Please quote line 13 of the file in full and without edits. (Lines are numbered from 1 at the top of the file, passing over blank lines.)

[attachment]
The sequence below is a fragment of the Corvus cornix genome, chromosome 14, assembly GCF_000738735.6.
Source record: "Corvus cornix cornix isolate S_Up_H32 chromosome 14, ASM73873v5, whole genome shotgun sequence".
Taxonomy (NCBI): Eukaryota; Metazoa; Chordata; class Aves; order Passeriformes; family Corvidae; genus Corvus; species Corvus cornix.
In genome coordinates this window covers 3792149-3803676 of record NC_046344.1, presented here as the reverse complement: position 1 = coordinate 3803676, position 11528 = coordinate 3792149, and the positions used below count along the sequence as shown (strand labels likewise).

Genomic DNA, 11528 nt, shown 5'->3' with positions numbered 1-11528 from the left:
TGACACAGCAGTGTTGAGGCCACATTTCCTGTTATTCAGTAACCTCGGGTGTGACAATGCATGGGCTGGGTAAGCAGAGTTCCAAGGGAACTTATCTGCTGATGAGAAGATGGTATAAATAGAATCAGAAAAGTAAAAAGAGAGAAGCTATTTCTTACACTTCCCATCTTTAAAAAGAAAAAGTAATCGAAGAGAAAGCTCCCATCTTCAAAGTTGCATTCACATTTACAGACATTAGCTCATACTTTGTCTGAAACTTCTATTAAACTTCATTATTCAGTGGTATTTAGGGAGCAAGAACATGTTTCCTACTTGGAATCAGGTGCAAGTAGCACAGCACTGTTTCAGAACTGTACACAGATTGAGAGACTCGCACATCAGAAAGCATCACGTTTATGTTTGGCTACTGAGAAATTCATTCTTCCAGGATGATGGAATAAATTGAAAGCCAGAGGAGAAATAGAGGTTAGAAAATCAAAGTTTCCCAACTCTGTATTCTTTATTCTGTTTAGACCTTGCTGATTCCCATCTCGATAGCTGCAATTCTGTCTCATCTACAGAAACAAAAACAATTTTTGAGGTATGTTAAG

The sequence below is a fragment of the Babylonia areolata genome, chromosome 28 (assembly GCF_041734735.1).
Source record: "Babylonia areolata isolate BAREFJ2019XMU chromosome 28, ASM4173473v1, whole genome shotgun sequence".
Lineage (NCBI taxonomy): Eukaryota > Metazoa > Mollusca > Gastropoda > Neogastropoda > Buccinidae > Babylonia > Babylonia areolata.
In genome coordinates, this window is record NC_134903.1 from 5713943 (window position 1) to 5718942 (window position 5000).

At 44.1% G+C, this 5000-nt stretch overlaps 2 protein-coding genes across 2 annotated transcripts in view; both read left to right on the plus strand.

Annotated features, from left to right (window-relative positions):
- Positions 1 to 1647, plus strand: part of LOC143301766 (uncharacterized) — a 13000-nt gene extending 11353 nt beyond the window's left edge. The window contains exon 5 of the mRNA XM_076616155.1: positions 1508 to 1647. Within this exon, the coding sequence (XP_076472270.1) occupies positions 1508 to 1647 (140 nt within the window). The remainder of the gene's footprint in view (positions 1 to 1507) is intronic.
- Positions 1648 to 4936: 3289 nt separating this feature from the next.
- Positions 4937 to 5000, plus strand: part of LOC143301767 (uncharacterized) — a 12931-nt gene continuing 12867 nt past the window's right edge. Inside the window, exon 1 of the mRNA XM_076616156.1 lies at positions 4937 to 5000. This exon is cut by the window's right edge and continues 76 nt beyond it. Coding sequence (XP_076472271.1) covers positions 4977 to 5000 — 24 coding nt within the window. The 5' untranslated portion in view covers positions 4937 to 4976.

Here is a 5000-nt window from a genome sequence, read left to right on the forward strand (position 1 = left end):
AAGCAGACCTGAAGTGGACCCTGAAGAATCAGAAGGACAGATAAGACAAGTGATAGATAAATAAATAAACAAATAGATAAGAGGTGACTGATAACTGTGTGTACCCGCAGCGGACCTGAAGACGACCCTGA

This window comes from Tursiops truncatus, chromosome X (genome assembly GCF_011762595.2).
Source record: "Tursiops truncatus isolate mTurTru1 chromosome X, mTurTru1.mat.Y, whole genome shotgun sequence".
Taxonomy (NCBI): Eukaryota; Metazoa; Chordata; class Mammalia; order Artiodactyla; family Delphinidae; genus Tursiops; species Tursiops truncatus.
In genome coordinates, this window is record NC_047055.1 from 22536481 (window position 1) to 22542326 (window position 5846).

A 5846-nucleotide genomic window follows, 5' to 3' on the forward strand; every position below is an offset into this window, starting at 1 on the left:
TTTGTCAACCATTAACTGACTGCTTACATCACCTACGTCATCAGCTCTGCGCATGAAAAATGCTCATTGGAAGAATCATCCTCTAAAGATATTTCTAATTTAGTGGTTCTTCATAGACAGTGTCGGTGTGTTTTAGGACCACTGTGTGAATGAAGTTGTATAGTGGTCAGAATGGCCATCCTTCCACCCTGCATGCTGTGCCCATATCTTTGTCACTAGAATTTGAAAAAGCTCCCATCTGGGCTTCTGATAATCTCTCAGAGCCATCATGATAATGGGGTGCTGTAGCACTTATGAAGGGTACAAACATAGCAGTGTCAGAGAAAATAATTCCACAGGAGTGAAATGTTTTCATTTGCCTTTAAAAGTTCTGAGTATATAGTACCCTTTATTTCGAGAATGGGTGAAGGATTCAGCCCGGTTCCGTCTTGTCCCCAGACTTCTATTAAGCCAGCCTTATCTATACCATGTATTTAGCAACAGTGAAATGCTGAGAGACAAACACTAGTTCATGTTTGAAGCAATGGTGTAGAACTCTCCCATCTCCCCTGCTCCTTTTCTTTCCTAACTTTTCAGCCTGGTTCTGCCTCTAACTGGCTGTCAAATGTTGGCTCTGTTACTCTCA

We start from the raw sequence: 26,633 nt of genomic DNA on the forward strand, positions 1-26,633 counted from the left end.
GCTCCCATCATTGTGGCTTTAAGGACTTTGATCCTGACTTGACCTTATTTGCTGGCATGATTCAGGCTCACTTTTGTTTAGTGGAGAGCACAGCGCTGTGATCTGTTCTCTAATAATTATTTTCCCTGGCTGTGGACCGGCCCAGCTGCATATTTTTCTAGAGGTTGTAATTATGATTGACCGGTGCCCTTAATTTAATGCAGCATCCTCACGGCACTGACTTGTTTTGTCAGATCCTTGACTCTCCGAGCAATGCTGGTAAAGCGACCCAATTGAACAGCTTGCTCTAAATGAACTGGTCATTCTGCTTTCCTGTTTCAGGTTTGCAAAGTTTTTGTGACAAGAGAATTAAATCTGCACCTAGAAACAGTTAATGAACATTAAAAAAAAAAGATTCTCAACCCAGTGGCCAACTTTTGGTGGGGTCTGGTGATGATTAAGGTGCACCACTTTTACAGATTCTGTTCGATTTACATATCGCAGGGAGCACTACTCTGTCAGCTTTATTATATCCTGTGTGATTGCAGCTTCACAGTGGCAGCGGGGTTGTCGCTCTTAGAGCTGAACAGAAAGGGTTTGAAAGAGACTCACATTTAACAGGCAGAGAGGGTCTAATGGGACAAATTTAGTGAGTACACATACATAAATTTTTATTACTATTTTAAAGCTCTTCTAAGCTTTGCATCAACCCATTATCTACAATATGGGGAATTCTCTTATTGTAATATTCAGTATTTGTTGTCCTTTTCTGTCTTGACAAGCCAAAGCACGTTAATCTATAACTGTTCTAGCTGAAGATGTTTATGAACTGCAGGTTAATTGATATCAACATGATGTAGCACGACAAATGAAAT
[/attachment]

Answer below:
- Positions 1 to 1647, plus strand: part of LOC143301766 (uncharacterized) — a 13000-nt gene extending 11353 nt beyond the window's left edge. The window contains exon 5 of the mRNA XM_076616155.1: positions 1508 to 1647. Within this exon, the coding sequence (XP_076472270.1) occupies positions 1508 to 1647 (140 nt within the window). The remainder of the gene's footprint in view (positions 1 to 1507) is intronic.